A lesson for Bush: You reap what you sow
President tries to defend ports sale to Arab firm
Feb. 25, 2006. 01:00 AM
Irony is a constant in politics. Since Sept. 11, 2001, U.S. President George W. Bush has deliberately defined the world in the black-and-white, us-versus-them language of his war on terror. Now, the rhetorical demons he so assiduously promoted are coming back to bite.
They are doing so in the form of what should be a run-of-the-mill corporate takeover. A company based in the United Arab Emirates has bought another company based in the United Kingdom.
In a normal world, this would be a ho-hum event. However, in the fraught world of Bush's war on terror (or "long war" as he now likes to call it), the sale is anything but.
The ostensible problem is that the British company, Peninsular and Oriental Steam Navigation Co., manages six vital U.S ports, including those of New York, Miami and New Orleans.
The sale would put management of these ports in the hands of an Arab, state-owned company, Dubai Ports World.
What's more, critics of the sale say, two of the 9/11 terrorists came from the U.A.E.— a country made up of seven emirates, including Dubai.
What more need be said?
All of this has left Bush and Co. in the unusual position of decrying guilt by association.
The American president points out, correctly, that the arch-conservative and profoundly undemocratic U.A.E. government is a staunch U.S. ally.
His defence secretary, Donald Rumsfeld notes — also correctly — that terrorists can come from anywhere, including the U.S. and Britain. Why condemn an entire nation because a few of its citizens made the wrong choice?
The editors of The Wall Street Journal, who find the entire episode distasteful, note that security at these ports will continue to be handled by the U.S. government.
The only effective difference is that profits made by running the ports will flow to princelings in Dubai rather than capitalists in the City of London.
But among Americans, none of this seems to matter. A citizenry whose fears have been so successfully exploited by this administration remains unconvinced.
"I'm a big Republican and I think Bush has lost his mind," Newark longshoreman Tom DiDomenico told a local news service here in New Jersey.
Those kinds of fears, however irrational, are echoed throughout the U.S. — which may explain why opposition to the sale is growing among both Democratic and Republican lawmakers.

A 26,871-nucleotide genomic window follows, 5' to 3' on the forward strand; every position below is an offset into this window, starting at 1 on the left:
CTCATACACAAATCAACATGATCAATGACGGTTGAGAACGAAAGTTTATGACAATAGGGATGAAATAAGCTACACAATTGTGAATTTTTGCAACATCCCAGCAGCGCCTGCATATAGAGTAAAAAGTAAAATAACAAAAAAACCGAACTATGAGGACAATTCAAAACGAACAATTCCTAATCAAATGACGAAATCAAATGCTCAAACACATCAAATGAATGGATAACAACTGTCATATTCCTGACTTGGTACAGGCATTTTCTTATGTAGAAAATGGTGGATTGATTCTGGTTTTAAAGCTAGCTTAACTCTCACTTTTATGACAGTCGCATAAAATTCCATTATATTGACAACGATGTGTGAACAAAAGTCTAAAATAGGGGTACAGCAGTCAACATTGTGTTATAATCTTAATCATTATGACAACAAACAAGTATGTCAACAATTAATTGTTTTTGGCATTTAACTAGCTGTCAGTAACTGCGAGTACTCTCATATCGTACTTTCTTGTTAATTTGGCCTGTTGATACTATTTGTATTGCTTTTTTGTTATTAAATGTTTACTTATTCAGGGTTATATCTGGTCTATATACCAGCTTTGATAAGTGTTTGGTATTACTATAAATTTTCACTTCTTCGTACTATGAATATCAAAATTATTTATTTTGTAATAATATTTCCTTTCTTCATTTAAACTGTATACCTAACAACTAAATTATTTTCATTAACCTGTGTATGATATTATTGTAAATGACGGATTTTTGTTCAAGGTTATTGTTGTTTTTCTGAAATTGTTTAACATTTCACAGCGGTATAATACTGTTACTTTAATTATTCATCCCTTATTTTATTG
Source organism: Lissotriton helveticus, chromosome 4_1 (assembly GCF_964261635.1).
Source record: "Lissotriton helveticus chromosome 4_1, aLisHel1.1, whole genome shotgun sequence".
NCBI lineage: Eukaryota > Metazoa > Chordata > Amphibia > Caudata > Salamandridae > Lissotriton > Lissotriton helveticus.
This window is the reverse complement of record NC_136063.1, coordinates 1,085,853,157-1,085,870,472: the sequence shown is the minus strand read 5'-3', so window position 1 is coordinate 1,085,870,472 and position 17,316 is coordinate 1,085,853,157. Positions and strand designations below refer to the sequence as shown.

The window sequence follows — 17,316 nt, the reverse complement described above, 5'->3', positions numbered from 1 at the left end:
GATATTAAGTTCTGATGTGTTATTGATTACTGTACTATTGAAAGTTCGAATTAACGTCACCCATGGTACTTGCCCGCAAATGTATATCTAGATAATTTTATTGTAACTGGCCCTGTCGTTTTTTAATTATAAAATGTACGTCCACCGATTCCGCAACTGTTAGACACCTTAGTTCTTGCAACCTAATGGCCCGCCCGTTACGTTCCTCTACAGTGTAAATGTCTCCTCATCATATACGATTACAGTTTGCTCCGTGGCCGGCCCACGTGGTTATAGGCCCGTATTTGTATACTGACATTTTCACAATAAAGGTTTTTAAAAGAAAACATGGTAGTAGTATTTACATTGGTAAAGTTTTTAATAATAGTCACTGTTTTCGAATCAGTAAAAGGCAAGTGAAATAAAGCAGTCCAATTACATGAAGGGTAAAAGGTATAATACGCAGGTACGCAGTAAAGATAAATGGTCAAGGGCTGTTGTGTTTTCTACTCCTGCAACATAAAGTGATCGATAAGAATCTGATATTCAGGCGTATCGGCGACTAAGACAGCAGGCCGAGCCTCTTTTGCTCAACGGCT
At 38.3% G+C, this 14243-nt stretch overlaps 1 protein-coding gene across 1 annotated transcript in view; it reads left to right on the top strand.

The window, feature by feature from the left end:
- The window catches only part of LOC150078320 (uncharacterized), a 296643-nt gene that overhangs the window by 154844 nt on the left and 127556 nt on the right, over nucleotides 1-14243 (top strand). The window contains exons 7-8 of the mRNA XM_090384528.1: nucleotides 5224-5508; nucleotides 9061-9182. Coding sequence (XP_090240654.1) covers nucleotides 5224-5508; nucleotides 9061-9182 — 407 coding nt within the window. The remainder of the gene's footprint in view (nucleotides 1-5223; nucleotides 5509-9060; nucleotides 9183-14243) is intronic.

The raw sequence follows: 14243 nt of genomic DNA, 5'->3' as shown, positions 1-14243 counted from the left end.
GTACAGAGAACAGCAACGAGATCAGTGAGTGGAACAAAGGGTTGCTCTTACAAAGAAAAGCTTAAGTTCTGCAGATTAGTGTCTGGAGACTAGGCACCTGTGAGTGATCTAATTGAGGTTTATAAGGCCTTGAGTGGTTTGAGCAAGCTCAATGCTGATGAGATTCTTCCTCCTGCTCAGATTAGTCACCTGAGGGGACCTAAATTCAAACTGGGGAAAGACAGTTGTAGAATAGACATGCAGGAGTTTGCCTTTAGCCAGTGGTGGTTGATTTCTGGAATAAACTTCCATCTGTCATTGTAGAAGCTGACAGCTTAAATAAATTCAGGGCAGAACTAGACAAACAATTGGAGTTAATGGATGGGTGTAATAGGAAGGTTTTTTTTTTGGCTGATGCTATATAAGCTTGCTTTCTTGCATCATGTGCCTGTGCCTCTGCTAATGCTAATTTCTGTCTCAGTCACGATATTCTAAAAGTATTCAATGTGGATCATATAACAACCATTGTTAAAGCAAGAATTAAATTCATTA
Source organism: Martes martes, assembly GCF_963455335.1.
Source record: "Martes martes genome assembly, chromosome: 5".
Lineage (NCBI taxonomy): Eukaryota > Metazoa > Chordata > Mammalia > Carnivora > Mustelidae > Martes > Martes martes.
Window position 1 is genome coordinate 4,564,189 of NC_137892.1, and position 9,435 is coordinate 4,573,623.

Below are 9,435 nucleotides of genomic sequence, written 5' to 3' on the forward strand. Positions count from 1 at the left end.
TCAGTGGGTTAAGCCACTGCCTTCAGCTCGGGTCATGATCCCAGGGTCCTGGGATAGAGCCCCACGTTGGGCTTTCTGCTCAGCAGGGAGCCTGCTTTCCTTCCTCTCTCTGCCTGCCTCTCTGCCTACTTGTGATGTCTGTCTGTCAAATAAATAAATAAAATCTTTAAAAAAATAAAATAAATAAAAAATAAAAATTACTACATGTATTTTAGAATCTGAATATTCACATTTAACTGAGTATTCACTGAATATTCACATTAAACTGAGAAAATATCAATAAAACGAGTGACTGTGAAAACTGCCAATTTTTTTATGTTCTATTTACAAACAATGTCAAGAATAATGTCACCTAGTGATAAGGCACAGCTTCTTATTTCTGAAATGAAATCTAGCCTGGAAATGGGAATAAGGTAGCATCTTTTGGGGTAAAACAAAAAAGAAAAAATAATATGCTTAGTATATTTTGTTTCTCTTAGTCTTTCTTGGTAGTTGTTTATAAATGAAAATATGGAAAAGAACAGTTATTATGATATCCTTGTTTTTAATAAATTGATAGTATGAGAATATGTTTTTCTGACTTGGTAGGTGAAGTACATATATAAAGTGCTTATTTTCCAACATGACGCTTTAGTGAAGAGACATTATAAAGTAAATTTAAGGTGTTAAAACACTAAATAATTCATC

New Jersey has filed a lawsuit to prevent the takeover. In Washington, Democratic senators want to ban any foreign, state-owned firms from operating U.S. ports.
Republicans are so uneasy about the deal that Dubai Ports has agreed to temporarily delay the U.S. portion of its takeover.
For his part, Bush has vowed to veto any Congressional bill blocking the transfer.
In effect, he is saying that his war on international terror should not be transformed into a war against international capital.
Americans are understandably confused by this.
In the wake of 9/11, they were told by this same president that it was just fine to arrest and lock up Muslim immigrants without charge.
They were told that when it came to taking prisoners of war in places like Afghanistan, it was necessary for America to abandon its long commitment to the Geneva Conventions.
They were told it was necessary for the U.S. to hold prisoners indefinitely and without charge at Guantánamo Bay in Cuba or other secret jails in Europe and the Mideast.
They were told it was crucial for American interrogators to be able to employ techniques against prisoners that both the International Committee of the Red Cross and the United Nations have said amount to torture.
They were told that the war on terror required Americans themselves to give up some civil rights — that it was necessary for the president to authorize illegal wiretaps; that in some national security areas, it was necessary for the courts to be denied jurisdiction.
They were told that they had to put up with government intrusion at an unprecedented level, that virtually everything they did, from using the Internet to reading library books was, and had to be, subject to FBI surveillance.
They were told that their soldiers had to invade Iraq and, if necessary, die there.
So, perhaps, it is understandable that so many Americans balk at the idea of their ports being run by an Arab company. It is irrational; it is even racist. But in the topsy-turvy world that George W. Bush helped to create, it is sadly logical.
Another interesting comment from Alternet, framing the issue at democracy versus corporatism.